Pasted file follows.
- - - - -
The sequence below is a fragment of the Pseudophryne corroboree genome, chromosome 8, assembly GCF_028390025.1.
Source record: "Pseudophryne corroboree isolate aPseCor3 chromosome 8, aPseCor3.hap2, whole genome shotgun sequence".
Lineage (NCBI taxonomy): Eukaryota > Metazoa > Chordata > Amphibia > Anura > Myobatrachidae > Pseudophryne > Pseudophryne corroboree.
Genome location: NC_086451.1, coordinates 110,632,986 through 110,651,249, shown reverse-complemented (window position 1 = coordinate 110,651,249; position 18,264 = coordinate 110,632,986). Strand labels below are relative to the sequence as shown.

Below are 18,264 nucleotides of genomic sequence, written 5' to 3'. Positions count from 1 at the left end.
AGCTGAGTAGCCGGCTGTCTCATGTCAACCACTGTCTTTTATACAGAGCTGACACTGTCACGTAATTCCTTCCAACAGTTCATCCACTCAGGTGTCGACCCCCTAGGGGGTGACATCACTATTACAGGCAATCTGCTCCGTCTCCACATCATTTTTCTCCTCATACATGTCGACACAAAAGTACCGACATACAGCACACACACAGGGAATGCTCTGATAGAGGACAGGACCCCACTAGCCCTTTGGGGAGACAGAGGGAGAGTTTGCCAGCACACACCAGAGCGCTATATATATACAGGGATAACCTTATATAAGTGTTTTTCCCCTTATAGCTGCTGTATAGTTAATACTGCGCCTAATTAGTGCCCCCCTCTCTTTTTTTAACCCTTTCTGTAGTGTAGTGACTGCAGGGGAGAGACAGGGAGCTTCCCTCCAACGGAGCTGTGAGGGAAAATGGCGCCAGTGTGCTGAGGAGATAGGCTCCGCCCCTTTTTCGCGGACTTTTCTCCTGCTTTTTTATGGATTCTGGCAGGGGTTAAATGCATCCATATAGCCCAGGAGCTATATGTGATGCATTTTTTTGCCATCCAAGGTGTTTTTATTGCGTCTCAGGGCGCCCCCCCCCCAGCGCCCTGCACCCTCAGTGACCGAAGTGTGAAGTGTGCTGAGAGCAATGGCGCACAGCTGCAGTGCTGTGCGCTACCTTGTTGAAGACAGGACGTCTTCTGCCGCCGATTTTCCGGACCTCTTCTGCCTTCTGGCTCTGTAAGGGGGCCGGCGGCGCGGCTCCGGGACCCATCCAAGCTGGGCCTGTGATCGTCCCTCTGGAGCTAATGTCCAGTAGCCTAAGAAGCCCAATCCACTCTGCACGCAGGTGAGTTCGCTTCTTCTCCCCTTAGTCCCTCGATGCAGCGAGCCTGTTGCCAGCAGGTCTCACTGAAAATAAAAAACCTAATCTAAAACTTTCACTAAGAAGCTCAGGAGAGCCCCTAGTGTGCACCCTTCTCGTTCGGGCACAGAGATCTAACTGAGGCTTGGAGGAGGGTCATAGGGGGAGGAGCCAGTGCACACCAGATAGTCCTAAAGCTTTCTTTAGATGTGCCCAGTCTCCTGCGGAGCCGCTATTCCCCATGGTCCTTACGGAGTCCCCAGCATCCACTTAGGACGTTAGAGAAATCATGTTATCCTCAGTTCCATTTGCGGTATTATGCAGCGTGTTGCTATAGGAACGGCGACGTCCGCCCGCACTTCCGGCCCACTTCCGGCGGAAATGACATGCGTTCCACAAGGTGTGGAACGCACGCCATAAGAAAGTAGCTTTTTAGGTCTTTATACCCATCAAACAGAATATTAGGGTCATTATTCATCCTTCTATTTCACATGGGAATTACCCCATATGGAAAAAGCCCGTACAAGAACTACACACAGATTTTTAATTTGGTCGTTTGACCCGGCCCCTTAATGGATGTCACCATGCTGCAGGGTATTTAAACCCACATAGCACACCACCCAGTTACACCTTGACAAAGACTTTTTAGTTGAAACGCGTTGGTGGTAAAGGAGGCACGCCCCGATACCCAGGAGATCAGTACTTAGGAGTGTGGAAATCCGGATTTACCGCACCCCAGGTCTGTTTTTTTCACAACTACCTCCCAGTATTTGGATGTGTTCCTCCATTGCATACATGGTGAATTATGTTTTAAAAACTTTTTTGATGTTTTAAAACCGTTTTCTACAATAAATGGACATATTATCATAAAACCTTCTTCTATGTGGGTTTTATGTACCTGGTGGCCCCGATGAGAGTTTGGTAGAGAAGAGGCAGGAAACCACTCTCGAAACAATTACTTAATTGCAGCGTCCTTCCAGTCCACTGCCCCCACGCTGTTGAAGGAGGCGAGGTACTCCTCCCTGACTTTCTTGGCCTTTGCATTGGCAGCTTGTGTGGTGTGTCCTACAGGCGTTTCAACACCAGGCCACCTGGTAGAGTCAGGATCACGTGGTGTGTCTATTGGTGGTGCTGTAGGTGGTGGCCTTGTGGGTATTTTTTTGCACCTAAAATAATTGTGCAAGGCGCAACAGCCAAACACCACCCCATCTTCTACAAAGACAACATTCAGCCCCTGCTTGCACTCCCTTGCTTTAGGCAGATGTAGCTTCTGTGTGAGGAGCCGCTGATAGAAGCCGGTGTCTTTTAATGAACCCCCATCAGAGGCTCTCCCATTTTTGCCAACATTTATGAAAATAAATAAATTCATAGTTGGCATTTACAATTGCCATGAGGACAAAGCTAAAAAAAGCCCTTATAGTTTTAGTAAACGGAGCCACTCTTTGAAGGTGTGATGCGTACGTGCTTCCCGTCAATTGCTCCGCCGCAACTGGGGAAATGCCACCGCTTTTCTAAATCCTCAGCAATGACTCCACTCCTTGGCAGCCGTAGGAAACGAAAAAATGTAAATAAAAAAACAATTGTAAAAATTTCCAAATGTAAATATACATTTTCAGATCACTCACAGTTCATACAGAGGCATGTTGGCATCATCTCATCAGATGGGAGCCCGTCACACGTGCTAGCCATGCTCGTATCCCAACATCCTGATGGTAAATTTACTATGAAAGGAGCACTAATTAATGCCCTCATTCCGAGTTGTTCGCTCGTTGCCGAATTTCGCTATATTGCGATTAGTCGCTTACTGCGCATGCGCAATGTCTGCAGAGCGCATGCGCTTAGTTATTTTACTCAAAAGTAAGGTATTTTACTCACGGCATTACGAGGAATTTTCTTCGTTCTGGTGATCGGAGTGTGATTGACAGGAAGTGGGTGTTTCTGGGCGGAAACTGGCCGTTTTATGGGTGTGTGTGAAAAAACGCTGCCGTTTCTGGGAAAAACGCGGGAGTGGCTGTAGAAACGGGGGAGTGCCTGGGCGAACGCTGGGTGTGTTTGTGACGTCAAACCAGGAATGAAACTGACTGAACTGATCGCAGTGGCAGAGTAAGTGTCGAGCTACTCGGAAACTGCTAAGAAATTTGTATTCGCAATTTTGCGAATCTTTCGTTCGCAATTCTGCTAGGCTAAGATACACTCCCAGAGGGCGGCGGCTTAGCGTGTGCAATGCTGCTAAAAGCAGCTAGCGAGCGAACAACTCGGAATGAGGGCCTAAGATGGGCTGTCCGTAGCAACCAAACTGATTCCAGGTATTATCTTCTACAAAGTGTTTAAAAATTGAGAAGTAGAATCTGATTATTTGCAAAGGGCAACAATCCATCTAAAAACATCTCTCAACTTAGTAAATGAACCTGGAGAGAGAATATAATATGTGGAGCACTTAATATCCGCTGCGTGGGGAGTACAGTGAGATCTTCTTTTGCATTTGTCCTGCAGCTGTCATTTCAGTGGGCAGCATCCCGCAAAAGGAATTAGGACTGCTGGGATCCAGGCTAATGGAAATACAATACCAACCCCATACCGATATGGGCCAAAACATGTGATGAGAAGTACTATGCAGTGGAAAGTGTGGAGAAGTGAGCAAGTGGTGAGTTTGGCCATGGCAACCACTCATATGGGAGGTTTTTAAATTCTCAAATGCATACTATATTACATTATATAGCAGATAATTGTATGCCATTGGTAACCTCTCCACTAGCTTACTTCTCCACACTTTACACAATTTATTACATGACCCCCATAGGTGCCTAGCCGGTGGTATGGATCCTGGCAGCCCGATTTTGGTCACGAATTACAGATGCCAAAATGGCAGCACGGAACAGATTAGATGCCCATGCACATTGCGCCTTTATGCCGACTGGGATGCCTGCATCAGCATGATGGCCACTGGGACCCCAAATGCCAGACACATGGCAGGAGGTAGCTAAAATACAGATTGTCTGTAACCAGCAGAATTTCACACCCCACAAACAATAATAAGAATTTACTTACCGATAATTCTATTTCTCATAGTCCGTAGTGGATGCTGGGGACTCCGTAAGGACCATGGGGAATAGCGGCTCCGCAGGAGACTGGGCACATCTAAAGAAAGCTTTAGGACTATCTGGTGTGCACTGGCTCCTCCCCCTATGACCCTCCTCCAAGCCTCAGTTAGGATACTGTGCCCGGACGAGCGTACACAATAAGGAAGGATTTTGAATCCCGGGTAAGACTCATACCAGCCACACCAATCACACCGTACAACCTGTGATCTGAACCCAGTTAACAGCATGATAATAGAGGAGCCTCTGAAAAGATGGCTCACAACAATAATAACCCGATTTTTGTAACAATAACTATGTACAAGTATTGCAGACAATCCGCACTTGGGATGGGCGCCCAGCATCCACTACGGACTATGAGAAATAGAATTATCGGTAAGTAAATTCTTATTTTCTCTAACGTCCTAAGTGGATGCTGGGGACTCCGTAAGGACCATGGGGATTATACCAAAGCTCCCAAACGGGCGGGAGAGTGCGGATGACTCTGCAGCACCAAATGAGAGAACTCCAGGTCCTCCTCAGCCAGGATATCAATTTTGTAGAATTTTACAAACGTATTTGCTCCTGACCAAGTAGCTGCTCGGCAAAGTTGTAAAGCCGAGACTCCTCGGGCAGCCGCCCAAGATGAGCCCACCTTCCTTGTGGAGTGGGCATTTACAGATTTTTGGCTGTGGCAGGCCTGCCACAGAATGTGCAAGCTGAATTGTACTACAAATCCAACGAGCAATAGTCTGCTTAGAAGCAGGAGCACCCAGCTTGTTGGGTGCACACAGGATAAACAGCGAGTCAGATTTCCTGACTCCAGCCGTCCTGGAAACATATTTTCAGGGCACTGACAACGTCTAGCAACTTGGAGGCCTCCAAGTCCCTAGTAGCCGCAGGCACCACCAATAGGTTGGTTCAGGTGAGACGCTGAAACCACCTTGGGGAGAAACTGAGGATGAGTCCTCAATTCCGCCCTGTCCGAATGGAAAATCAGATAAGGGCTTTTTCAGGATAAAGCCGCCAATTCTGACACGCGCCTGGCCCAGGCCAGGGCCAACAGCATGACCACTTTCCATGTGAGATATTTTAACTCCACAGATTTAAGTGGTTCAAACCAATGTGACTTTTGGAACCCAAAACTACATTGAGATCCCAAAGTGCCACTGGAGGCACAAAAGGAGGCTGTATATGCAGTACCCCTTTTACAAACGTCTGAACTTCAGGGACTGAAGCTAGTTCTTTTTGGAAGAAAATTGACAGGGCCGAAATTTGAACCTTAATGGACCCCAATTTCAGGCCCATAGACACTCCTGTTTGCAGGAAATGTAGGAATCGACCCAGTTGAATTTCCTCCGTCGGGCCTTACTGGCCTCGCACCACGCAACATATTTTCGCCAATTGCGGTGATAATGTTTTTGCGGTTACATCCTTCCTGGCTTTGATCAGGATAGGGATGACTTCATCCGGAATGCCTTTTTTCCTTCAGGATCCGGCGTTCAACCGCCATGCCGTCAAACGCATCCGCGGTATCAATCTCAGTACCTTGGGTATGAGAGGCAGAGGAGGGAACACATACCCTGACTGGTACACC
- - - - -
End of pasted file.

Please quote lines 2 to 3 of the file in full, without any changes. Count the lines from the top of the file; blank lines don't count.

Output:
Source record: "Pseudophryne corroboree isolate aPseCor3 chromosome 8, aPseCor3.hap2, whole genome shotgun sequence".
Lineage (NCBI taxonomy): Eukaryota > Metazoa > Chordata > Amphibia > Anura > Myobatrachidae > Pseudophryne > Pseudophryne corroboree.